Dimapur, March 31 (MExN): Joining in the opposition of the Tipaimukh multipurpose Hydroelectric Project in Manipur, the Sinlung Indigenous People Human Rights Organisation (SIPHRO) today declared the construction of the proposed Tipaimukh dam as immature and made its stand clear that ‘big dams’ is not the solution to mitigate the lives of the people.
A press statement issued by the SIPHRO Secretary, Lalremlien Neitham, while terming the construction of the Tipaimukh dam as immature, said that ‘the process for choosing it ignored both the indigenous people and the recommendations of the WCD (World Commission on Dams)’. “SIPHRO is convinced that there are better ways towards development and helping the poor compartments get water and electricity. It urged the State actors as well as non-state actors to identify them,” it stated.
Asserting that construction of big dams is not the solution to mitigate the lives of the people, the organisation expressed strong feeling on the urgent need to provide education, policy support, technical assistance and funds to the indigenous people in Tipaimukh to undertake their own mitigation measures in the areas of building small-scale energy systems, biodiversity conservation, managing streams and rivers, improving livelihood, etc. Through it the people can be benefited from the environmental services derived from their land and resources.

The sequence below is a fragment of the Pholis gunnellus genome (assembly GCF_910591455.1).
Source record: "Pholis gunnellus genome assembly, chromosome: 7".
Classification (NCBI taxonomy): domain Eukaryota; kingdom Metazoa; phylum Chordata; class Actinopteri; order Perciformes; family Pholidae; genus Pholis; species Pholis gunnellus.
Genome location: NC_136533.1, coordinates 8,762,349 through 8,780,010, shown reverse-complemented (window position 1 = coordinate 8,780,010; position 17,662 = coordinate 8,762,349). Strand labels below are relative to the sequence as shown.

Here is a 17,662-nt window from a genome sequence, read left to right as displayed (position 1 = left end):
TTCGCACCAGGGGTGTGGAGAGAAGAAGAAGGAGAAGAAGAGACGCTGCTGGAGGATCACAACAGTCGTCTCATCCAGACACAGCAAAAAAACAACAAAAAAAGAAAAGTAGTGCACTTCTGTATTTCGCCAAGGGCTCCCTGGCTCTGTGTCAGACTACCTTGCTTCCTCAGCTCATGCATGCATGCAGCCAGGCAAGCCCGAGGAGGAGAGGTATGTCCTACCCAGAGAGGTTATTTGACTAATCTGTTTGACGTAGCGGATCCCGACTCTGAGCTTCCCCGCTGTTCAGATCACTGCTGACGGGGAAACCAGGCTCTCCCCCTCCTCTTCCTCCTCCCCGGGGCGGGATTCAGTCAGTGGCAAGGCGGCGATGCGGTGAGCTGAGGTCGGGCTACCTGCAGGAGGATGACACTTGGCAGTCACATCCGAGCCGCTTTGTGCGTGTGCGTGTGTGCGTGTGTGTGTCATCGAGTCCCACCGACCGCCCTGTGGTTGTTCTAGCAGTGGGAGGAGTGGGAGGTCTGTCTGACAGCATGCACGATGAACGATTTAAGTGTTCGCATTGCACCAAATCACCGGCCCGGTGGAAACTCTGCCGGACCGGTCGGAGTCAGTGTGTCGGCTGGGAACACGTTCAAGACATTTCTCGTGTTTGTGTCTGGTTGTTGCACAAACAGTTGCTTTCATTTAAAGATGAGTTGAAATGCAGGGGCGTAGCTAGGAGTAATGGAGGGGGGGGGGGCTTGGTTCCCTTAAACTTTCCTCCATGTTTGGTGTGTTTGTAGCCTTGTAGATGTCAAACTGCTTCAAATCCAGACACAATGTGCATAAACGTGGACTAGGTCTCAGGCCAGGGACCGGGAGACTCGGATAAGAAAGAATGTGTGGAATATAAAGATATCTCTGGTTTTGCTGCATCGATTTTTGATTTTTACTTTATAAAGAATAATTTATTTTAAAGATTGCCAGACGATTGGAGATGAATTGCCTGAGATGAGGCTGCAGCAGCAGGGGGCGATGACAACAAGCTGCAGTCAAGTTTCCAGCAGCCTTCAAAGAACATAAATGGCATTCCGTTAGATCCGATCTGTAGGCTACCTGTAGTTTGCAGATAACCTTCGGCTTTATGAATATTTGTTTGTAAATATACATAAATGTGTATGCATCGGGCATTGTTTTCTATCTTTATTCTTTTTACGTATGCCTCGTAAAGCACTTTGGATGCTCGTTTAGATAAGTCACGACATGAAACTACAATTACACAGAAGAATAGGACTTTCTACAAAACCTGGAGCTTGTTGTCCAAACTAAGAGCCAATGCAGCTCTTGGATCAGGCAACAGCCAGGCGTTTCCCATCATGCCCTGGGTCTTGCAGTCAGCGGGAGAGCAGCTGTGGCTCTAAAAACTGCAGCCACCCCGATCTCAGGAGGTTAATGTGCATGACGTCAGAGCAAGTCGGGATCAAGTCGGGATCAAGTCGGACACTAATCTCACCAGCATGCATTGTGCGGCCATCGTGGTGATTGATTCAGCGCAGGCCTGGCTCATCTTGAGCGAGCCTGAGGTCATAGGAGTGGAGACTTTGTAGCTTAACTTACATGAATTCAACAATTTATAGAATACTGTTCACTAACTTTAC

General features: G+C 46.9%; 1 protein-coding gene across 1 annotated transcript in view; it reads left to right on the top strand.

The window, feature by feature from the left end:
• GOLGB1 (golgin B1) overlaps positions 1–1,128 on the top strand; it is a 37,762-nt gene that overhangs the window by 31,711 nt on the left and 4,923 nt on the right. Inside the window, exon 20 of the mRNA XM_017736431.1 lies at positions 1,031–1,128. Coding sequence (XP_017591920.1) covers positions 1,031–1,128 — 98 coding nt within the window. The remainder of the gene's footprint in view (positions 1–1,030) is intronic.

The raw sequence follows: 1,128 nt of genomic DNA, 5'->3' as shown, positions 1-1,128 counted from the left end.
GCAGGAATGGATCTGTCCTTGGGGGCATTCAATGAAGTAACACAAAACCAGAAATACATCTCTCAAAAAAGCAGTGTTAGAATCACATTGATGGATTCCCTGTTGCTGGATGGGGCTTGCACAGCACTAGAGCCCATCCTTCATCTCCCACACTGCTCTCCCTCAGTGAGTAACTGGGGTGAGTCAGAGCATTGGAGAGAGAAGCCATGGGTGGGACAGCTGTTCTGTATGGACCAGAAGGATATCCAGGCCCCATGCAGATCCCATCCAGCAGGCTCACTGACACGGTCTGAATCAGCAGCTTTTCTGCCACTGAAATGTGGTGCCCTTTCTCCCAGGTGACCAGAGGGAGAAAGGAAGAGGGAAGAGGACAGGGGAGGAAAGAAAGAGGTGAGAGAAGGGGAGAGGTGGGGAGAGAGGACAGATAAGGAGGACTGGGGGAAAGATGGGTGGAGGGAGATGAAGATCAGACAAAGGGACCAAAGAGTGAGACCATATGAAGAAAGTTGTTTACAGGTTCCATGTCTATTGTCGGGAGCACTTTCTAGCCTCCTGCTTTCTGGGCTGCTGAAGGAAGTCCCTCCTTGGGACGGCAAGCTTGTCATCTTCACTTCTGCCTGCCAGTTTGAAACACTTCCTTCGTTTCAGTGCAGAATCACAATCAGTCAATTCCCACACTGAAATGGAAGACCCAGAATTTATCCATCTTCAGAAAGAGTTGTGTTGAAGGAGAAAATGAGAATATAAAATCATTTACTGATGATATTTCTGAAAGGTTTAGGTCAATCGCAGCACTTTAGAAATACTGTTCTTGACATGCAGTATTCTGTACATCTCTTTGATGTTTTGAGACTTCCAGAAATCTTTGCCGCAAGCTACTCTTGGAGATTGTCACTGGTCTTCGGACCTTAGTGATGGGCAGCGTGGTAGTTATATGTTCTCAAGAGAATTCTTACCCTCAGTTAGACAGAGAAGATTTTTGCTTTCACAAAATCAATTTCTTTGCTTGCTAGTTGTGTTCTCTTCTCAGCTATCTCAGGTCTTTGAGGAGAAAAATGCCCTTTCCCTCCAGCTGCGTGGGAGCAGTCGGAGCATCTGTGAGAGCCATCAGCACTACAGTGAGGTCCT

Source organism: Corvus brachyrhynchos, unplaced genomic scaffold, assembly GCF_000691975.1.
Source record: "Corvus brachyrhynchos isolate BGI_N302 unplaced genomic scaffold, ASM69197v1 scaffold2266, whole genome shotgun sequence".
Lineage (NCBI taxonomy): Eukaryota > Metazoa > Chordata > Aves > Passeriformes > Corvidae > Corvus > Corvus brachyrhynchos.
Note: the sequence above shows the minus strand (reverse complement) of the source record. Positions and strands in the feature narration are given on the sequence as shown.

In this regard, the release suggested that processes and mechanisms for the valuation of these environmental services, and methods that allow them to get adequate benefits should be developed jointly with the indigenous people who are the traditional dwellers of the land.
“Besides, there are many other options and alternatives to explore in the quest of developing Tipaimukh. Big Dam is not the solution,” it declared. The organisation also stated that in this present world, dams stand to represent the symptom of the larger failure of the unjust and destructive dominant development model. Globally the failure of large dams to provide their claimed benefits and poor performance needs to be recognized and accepted.
Asserting that the promotion of large-scale technologies or large scale hydropower technologies should be discouraged in Tipaimukh, the SIPHRO maintained that any plans to build Large Hydro Dams should take into consideration the recommendations of the World Commission on Dams (WCD). It said that indigenous peoples in different parts of the world have already disappeared due to sea-water rise and erosion and have also become environmental refugees due to big dams.
“Displacement and any forms of exclusion of the indigenous peoples from their land, forest, rivers, resources and their rights upon it, should be avoided at all costs,” it stated and added that SIPHRO stand to safeguard the indigenous people from any forces that may result in disempowering and division of the same people.
The indigenous people of Tipaimukh should not be allowed to experience the same plights in their ancestral land, it declared.